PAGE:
From articles in respected financial journals to spots on late-night television, real estate hawkers and investment gurus have touted the benefits of homeownership. "Don't throw your money away on rent," they admonish. "Interest rates are headed up. Now's the time to buy." "After all," they suggest, "buying a house is a surefire way to build wealth."

Unfortunately, millions of Americans whose homes are now in foreclosure have learned — the hard way — that in the real world, nothing is surefire. While it's true that buying a house has been a great way to build wealth for many people, homeownership isn't for everyone. For some folks, continuing to rent an apartment or house may be the wiser choice. Renting isn't always a bad idea.

Here are three questions to consider when evaluating whether to rent or to buy a home.

  • How long will I live there? If flexibility is an important consideration, think twice before taking on a mortgage. As a rule of thumb, expect to live in a home for at least five years to break even. Of course that calculation depends on the term of the mortgage, closing costs, and the size of your down payment. But if your short-term plans include moving — even across town — renting may be a better option.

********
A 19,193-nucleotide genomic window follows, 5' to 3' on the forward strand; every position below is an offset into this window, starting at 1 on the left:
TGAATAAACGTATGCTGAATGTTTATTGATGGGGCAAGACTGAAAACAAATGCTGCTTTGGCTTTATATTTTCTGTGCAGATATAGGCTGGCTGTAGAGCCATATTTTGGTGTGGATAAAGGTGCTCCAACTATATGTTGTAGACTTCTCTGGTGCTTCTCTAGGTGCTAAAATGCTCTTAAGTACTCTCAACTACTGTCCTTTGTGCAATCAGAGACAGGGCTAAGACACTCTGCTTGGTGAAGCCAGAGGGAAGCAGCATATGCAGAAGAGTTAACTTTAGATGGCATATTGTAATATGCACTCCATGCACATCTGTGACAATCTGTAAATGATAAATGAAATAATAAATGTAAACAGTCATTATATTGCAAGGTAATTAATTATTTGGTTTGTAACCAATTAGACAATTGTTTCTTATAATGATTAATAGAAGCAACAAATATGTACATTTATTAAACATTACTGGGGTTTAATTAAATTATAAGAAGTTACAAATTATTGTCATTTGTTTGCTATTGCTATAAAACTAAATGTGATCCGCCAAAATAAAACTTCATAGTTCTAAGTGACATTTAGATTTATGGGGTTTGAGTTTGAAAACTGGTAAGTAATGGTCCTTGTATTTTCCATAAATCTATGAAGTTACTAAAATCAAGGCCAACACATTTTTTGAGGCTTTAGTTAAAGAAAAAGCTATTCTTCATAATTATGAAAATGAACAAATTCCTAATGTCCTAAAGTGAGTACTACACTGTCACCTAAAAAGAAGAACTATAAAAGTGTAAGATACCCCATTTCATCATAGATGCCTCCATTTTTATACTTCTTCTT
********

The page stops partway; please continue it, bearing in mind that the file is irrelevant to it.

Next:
• How much can I offer as a down payment? If at all possible, you want to avoid the requirement for private mortgage insurance or PMI. To get that break, you'll need a down payment of at least 20% of the purchase price. If that percentage isn't feasible for you, shoot for a down payment of at least 10%. The higher the down payment, the smaller the mortgage, the faster you build equity.
  • Can I afford the monthly payments? Some lenders, especially prior to the housing meltdown of 2008, were notorious for offering mortgages at the very limits (and sometimes beyond) of a family's ability to pay. If you're considering homeownership, take a hard look at whether you can cover the costs — month in and month out — of mortgage principal and interest, utilities, maintenance, taxes, insurance, and all the other costs for which you'll be responsible. In general, expect about 80% of your monthly payments to cover interest alone in the first five years of a 30-year fixed rate mortgage. That's money you'll never see again, like rent.

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